By Staff Reports
(Victor Valley)– Nearly 50 students and instructors from Mexico are attending Cal State San Bernardino as part of the Mexican government’s study abroad and exchange program to promote higher education, research and innovation.
The students and instructors are part of Proyecta 100,000, a Mexican government program that this month will bring more than 7,500 students and teachers from Mexico to U.S. colleges and universities, where they will study English as a Second Language and other education programs, said Tatiana Karmanova, the dean of the CSUSB College of Extended Learning.
“Exchanges and study abroad programs sponsored by Proyecta will promote academic mobility and expose students to new ideas and cultures, and will foment greater understanding between the two countries,” Karmanova said. “Cal State San Bernardino is proud to be a part of the Proyecta 100,000 initiative. We are committed to making the student’s experience on campus productive and successful.”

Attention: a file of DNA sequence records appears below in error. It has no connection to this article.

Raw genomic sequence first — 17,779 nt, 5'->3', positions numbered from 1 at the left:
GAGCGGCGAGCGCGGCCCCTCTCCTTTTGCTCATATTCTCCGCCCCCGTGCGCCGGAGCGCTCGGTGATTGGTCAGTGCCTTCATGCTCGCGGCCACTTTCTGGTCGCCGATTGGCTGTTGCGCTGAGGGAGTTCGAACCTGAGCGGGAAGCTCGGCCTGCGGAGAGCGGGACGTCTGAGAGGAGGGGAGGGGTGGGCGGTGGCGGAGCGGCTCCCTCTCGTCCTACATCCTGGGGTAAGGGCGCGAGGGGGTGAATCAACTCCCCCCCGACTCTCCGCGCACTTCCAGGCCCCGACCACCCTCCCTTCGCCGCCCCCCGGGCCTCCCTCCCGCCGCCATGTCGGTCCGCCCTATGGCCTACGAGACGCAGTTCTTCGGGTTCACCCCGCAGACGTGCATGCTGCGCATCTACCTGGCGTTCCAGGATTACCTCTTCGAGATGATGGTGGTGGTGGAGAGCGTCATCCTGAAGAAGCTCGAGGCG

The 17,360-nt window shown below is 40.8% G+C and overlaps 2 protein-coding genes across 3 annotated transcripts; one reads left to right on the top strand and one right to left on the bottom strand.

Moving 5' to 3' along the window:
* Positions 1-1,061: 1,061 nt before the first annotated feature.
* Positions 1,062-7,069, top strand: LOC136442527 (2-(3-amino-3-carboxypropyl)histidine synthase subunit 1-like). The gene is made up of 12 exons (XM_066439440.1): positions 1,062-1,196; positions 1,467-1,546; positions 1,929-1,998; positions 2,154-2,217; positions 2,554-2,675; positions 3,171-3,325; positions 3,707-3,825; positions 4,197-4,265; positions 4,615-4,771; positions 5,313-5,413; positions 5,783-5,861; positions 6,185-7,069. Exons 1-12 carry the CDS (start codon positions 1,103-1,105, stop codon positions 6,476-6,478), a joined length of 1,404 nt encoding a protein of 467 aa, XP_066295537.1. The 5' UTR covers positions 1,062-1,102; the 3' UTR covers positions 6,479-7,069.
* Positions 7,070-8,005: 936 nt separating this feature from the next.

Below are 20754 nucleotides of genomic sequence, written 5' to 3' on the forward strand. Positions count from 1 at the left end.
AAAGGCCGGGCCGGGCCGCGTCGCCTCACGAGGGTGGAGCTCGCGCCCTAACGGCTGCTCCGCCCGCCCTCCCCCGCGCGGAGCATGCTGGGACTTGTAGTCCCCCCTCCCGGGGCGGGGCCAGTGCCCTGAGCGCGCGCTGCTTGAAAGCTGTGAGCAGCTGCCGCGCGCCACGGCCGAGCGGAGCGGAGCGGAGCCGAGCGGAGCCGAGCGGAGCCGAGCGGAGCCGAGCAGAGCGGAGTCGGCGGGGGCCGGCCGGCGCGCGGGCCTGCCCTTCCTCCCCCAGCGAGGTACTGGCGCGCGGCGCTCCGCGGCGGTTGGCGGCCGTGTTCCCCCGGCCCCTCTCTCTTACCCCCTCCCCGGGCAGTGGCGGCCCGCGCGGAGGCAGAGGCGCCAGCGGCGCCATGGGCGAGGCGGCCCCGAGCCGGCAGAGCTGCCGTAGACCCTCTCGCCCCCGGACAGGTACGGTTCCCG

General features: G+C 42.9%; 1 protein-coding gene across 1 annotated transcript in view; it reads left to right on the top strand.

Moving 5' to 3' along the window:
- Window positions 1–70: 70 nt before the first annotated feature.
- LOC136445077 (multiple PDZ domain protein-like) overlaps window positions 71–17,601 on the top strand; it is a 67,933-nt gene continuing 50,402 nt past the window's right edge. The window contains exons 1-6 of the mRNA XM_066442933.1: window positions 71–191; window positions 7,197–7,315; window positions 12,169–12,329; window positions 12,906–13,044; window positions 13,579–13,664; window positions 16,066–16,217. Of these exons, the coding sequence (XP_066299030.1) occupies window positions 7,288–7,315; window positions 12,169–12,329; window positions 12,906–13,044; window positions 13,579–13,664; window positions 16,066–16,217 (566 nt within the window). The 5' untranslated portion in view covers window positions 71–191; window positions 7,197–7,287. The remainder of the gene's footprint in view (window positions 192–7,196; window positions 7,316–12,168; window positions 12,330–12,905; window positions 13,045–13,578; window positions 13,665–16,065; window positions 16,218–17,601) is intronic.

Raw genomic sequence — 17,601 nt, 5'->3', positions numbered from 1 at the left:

The program started in 2013, after a meeting between U.S. President Barack Obama and Mexico President Enrique Peña Nieto. Proyecta 100,000 was created because of Mexico’s determination to further develop a knowledge-based economy. The country has dedicated considerable resources to promoting higher education, research and innovation, and pledged to send 100,000 students on study abroad and exchange programs to the United States by 2018.
Through this project, Mexico hopes to strengthen the ties between the U.S. and Mexico, advance the development of its human resources and promote Mexico’s competiveness. Proyecta 100,000 is expected to increase cultural and educational exchanges between the two countries, with a goal to substantially increase the number of Mexican and U.S. exchange students in each other’s country.
The students and three local Mexican administrators were welcomed to campus during an opening ceremony held earlier this month at the university, Karmanova said. The event included a speech by Carolina Zaragoza Flores, Consul of Mexico in San Bernardino.